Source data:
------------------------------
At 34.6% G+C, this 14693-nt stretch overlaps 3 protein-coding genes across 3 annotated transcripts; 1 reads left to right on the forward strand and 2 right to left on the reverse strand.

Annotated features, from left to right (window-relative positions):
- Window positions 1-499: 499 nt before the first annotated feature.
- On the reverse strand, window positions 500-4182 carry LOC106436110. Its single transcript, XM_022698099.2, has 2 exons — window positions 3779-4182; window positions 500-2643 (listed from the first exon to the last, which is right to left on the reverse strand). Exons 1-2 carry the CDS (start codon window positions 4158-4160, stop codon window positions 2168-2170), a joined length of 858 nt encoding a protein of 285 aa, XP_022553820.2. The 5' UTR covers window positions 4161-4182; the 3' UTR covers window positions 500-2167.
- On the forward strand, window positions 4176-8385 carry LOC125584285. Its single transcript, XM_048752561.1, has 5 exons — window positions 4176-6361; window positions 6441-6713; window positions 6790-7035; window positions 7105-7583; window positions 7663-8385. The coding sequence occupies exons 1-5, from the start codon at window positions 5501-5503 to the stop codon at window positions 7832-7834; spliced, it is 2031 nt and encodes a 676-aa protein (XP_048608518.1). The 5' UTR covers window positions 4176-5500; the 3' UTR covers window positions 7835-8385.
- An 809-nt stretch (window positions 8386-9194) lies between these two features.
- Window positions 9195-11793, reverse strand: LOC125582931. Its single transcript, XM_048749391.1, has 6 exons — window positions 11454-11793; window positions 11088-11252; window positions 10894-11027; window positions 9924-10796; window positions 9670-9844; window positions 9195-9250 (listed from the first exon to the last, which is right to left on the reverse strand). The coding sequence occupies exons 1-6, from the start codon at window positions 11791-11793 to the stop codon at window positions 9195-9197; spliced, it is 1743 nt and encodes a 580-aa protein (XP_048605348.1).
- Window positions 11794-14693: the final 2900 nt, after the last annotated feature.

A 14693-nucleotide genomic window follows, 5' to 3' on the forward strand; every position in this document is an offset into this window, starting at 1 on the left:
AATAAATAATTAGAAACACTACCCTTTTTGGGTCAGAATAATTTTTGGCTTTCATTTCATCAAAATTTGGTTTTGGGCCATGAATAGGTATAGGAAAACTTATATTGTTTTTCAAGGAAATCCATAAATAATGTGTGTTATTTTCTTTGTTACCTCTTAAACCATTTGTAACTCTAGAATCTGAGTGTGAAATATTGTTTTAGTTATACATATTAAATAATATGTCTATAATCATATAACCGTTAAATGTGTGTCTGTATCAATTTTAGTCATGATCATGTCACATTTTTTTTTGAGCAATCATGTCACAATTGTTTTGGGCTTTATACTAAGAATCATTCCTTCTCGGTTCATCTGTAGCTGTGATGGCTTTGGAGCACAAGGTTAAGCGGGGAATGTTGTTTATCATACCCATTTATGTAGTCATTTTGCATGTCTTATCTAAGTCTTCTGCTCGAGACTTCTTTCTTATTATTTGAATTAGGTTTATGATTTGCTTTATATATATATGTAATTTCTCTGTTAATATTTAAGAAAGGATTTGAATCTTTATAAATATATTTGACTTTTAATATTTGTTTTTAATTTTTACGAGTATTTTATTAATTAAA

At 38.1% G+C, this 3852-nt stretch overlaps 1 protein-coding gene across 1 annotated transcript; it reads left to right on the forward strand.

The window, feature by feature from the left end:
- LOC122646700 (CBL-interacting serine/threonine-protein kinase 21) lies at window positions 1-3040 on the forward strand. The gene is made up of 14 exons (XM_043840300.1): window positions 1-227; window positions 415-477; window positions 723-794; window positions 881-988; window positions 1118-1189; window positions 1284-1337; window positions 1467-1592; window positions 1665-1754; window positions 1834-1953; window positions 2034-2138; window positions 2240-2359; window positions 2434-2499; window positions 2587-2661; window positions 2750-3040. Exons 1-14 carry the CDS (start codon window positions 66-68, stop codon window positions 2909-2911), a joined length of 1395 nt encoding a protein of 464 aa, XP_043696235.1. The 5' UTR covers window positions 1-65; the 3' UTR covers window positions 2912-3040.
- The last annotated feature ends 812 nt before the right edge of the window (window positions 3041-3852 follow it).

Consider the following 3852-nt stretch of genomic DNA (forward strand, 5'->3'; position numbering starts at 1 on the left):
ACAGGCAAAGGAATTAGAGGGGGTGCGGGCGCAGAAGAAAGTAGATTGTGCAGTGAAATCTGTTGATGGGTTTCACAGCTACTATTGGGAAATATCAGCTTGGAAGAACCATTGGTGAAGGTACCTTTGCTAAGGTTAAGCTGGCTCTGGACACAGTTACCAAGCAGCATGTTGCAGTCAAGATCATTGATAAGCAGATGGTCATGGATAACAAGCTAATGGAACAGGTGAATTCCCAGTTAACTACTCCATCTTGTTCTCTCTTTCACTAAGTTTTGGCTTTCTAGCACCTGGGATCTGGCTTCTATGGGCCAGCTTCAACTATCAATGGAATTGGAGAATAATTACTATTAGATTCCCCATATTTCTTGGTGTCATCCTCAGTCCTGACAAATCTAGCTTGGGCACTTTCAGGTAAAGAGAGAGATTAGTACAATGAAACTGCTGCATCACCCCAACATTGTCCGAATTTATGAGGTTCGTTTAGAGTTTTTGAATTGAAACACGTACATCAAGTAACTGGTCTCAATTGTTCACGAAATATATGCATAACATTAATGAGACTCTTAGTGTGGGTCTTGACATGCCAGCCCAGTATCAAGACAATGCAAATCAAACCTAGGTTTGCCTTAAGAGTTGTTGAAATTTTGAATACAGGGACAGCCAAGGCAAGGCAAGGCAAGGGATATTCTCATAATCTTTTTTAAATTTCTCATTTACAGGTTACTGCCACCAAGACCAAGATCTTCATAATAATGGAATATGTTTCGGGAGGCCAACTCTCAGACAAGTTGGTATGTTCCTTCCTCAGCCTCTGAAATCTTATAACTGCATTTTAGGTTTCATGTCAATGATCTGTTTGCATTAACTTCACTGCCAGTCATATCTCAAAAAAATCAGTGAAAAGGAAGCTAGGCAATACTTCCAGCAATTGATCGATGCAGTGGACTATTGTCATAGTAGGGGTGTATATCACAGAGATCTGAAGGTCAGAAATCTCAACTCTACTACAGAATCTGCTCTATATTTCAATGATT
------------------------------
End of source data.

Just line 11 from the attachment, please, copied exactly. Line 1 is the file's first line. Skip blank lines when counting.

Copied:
At 38.1% G+C, this 3852-nt stretch overlaps 1 protein-coding gene across 1 annotated transcript; it reads left to right on the forward strand.